The Reader Bridge across Fishing Creek was named for U.S. Army Sgt. Norman R. Cunningham on June 15.
The naming was marked by a ceremony that included his large family as well as Senator Larry Edgell, Del. Dave Pethtel, and County Commissioners Bob Gorby an Larry Lemon.
Christine Mitchell, Cunningham's daughter, had sought the designation from West Virginia Legislature as a way to honor her father, who she said was a great man and an excellent role model.
He was born to the late Clarence E. and Mary E. Riggs Cunningham on Sept. 11, 1926, in Rymer, Marion County. He attended Pine Grove High School with the class of 1945 and was drafted at age 18 in 1944 into the 77th Infantry Div. US Army. He became a member of the Army Air Corps and served during WWII until 1947 in various places in Japan including Okinawa and Yokahama.
He married Martha Lou Brown of Piney on Jan. 17, 1948. He reenlisted into the US Air Force in 1951 and served in the Korean War with the 2750th Medical Group in France and then transferred into the 75th Transport Squadron. He left the Air Force as a Sergeant in 1954. During the period between his military services, he owned and operated a taxi cab service in the Reader and Pine Grove area. He retired from Consolidated Natural Gas (Dominion) in 1987 with over 35 years of service.
"Dad enjoyed buying, selling, and trading anything and everything, which garnered him the nickname of 'Mr. Haney', a character on the Green Acres television show, by all who knew and loved him," said Mitchell. "He also operated a meat storage, cutting, and wrapping business in Reader for many years. He often didn't charge those who were down on their luck."
During his service in WWII, he attempted to save two young Japanese girls from drowning and was recognized by members of their community with a letter of commendation and a silk scarf display for the retrieval of their bodies.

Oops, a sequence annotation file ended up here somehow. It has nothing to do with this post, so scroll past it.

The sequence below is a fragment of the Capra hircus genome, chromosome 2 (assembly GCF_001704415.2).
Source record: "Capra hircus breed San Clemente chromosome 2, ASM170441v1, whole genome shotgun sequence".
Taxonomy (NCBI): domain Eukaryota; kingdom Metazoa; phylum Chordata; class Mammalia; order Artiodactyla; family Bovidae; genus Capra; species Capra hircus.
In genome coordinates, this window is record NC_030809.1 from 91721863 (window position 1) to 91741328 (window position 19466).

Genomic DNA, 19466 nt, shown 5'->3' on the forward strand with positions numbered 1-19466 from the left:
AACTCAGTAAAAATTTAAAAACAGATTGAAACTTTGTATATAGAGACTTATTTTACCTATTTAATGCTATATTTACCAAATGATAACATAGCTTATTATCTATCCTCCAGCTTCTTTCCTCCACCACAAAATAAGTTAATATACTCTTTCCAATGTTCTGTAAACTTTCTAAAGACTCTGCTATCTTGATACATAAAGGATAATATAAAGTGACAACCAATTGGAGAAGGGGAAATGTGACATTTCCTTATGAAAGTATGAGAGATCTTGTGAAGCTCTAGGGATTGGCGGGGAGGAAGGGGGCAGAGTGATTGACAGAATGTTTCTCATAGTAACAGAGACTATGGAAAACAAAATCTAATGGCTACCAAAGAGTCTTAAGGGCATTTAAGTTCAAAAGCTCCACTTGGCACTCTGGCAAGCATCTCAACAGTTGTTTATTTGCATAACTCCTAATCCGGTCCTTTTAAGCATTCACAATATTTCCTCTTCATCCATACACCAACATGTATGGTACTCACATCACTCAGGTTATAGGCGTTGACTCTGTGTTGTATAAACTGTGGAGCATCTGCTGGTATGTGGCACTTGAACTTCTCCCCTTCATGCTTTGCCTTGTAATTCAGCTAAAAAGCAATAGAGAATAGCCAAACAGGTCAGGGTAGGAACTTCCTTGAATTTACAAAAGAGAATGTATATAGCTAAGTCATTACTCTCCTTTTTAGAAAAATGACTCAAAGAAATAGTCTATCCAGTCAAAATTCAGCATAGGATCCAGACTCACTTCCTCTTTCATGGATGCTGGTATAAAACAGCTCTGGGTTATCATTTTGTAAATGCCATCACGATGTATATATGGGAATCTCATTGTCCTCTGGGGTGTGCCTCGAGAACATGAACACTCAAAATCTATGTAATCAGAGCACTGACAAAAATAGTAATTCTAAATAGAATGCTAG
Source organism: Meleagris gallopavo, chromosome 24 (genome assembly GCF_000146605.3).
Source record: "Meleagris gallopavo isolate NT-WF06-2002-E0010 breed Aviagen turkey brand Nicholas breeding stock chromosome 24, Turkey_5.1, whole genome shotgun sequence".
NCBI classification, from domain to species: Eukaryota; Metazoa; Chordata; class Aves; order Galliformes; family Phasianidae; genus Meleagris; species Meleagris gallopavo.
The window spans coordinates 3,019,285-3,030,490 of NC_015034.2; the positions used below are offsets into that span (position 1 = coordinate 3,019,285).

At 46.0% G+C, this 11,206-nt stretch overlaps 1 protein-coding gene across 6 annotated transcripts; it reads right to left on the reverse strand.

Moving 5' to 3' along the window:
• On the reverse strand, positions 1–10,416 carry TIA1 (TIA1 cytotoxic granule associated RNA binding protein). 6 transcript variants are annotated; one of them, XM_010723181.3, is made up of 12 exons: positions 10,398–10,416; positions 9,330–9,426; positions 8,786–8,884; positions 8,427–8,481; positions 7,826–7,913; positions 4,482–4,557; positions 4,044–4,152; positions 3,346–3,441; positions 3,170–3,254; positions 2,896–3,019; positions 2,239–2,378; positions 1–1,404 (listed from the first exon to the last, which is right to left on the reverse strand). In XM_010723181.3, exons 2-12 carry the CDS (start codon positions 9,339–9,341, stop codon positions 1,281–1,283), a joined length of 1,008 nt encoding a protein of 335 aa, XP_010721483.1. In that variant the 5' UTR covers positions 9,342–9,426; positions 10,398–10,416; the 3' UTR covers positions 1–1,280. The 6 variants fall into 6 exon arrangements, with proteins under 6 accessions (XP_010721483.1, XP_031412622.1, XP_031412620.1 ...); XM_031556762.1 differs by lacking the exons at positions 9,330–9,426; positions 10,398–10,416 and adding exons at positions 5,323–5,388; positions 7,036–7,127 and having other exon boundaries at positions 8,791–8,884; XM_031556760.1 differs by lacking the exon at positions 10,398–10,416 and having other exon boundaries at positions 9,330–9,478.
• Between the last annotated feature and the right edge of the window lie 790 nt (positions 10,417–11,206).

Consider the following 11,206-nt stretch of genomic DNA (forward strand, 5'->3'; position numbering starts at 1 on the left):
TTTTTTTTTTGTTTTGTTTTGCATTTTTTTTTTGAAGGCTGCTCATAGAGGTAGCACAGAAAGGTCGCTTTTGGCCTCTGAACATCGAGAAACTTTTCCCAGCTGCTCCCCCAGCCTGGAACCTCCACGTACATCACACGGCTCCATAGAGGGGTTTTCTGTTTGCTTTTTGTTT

He also received an award in 1969 from the American Red Cross for successfully resuscitating a local Reader girl after a near drowning in Fishing Creek close to the Cunningham home, just below the Reader Bridge. After Cunningham's death in January from complications following surgery for pancreatic cancer treatment, the family received thanks for that girl. She noted that his actions saved her life, enabling her to go on to earn her Master's Degree RN and keep the circle of helping others alive.
Cunningham was an active member of the Trinity United Methodist Church of Reader, having served as lay leader at the Reader E.U.B. Chapel which eventually joined with Trinity UMC, for many years. He was also a member of the Benton M. Lowe Post 81 American Legion of Pine Grove.
"Dad lived, gardened, farmed, raised a family and enjoyed life directly at the end of the Reader Bridge in the large two-story turn of the century home for over 50 years," said Mitchell. "My mother still occupies the same house. He raised five children, all of whom still live in the Reader/Pine Grove area, and was beloved by 13 grandchildren and 15 great-grandchildren.
"His funeral services were attended by well over 500 visitors, which was a testament to how much he was loved and respected by our community," continued Mitchell. "Dad's interests and hobbies led him to cross paths with many people over his 85 years of life. I never knew of one person who disliked or had a conflict with my father."